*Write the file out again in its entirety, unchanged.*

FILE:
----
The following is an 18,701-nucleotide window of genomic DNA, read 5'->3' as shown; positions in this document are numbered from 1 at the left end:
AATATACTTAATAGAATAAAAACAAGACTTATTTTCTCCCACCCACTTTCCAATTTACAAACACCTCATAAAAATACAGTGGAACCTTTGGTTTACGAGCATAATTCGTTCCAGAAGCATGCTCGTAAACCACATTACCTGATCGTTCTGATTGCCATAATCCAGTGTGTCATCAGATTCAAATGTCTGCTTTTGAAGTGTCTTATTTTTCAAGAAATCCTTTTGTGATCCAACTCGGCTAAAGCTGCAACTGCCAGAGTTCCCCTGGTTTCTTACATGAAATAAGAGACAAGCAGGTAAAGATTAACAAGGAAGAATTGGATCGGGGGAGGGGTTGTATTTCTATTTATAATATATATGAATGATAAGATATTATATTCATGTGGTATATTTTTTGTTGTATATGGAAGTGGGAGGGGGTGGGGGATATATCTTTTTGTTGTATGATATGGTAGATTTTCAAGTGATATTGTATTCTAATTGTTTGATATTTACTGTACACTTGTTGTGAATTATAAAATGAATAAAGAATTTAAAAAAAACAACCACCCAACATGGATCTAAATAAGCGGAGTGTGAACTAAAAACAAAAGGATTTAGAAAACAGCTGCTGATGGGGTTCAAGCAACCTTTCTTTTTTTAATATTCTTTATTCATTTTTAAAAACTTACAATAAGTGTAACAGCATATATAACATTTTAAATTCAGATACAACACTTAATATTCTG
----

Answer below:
The following is an 18,701-nucleotide window of genomic DNA, read 5'->3' as shown; positions in this document are numbered from 1 at the left end:
AATATACTTAATAGAATAAAAACAAGACTTATTTTCTCCCACCCACTTTCCAATTTACAAACACCTCATAAAAATACAGTGGAACCTTTGGTTTACGAGCATAATTCGTTCCAGAAGCATGCTCGTAAACCACATTACCTGATCGTTCTGATTGCCATAATCCAGTGTGTCATCAGATTCAAATGTCTGCTTTTGAAGTGTCTTATTTTTCAAGAAATCCTTTTGTGATCCAACTCGGCTAAAGCTGCAACTGCCAGAGTTCCCCTGGTTTCTTACATGAAATAAGAGACAAGCAGGTAAAGATTAACAAGGAAGAATTGGATCGGGGGAGGGGTTGTATTTCTATTTATAATATATATGAATGATAAGATATTATATTCATGTGGTATATTTTTTGTTGTATATGGAAGTGGGAGGGGGTGGGGGATATATCTTTTTGTTGTATGATATGGTAGATTTTCAAGTGATATTGTATTCTAATTGTTTGATATTTACTGTACACTTGTTGTGAATTATAAAATGAATAAAGAATTTAAAAAAAACAACCACCCAACATGGATCTAAATAAGCGGAGTGTGAACTAAAAACAAAAGGATTTAGAAAACAGCTGCTGATGGGGTTCAAGCAACCTTTCTTTTTTTAATATTCTTTATTCATTTTTAAAAACTTACAATAAGTGTAACAGCATATATAACATTTTAAATTCAGATACAACACTTAATATTCTG